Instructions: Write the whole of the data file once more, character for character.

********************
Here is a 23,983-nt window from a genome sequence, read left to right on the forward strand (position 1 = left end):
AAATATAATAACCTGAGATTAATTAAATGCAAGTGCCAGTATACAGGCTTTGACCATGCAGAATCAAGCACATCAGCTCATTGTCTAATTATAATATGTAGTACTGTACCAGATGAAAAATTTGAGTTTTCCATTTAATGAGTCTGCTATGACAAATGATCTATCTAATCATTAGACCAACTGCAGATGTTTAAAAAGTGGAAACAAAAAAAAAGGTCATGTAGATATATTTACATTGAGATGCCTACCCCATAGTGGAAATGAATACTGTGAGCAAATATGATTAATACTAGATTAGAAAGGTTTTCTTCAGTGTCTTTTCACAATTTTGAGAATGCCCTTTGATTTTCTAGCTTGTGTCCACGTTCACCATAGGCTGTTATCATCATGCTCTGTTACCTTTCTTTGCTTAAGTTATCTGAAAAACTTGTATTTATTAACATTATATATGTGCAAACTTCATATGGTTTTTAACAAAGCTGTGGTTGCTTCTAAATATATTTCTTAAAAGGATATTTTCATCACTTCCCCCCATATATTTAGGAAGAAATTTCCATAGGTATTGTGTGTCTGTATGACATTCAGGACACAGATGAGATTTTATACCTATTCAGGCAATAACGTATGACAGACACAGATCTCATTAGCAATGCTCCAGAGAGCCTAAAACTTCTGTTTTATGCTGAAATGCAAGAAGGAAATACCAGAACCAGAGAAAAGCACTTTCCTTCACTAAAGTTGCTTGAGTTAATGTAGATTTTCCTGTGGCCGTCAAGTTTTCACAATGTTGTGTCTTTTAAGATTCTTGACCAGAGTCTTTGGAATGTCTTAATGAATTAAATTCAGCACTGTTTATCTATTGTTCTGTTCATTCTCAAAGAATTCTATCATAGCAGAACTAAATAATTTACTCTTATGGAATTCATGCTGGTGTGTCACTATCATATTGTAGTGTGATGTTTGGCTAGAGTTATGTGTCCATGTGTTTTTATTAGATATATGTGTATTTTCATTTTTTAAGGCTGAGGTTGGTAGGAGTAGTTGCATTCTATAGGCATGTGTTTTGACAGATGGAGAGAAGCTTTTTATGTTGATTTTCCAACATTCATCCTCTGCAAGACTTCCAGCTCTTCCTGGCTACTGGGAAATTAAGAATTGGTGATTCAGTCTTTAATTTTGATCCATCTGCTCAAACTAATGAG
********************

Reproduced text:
Here is a 23,983-nt window from a genome sequence, read left to right on the forward strand (position 1 = left end):
AAATATAATAACCTGAGATTAATTAAATGCAAGTGCCAGTATACAGGCTTTGACCATGCAGAATCAAGCACATCAGCTCATTGTCTAATTATAATATGTAGTACTGTACCAGATGAAAAATTTGAGTTTTCCATTTAATGAGTCTGCTATGACAAATGATCTATCTAATCATTAGACCAACTGCAGATGTTTAAAAAGTGGAAACAAAAAAAAAGGTCATGTAGATATATTTACATTGAGATGCCTACCCCATAGTGGAAATGAATACTGTGAGCAAATATGATTAATACTAGATTAGAAAGGTTTTCTTCAGTGTCTTTTCACAATTTTGAGAATGCCCTTTGATTTTCTAGCTTGTGTCCACGTTCACCATAGGCTGTTATCATCATGCTCTGTTACCTTTCTTTGCTTAAGTTATCTGAAAAACTTGTATTTATTAACATTATATATGTGCAAACTTCATATGGTTTTTAACAAAGCTGTGGTTGCTTCTAAATATATTTCTTAAAAGGATATTTTCATCACTTCCCCCCATATATTTAGGAAGAAATTTCCATAGGTATTGTGTGTCTGTATGACATTCAGGACACAGATGAGATTTTATACCTATTCAGGCAATAACGTATGACAGACACAGATCTCATTAGCAATGCTCCAGAGAGCCTAAAACTTCTGTTTTATGCTGAAATGCAAGAAGGAAATACCAGAACCAGAGAAAAGCACTTTCCTTCACTAAAGTTGCTTGAGTTAATGTAGATTTTCCTGTGGCCGTCAAGTTTTCACAATGTTGTGTCTTTTAAGATTCTTGACCAGAGTCTTTGGAATGTCTTAATGAATTAAATTCAGCACTGTTTATCTATTGTTCTGTTCATTCTCAAAGAATTCTATCATAGCAGAACTAAATAATTTACTCTTATGGAATTCATGCTGGTGTGTCACTATCATATTGTAGTGTGATGTTTGGCTAGAGTTATGTGTCCATGTGTTTTTATTAGATATATGTGTATTTTCATTTTTTAAGGCTGAGGTTGGTAGGAGTAGTTGCATTCTATAGGCATGTGTTTTGACAGATGGAGAGAAGCTTTTTATGTTGATTTTCCAACATTCATCCTCTGCAAGACTTCCAGCTCTTCCTGGCTACTGGGAAATTAAGAATTGGTGATTCAGTCTTTAATTTTGATCCATCTGCTCAAACTAATGAG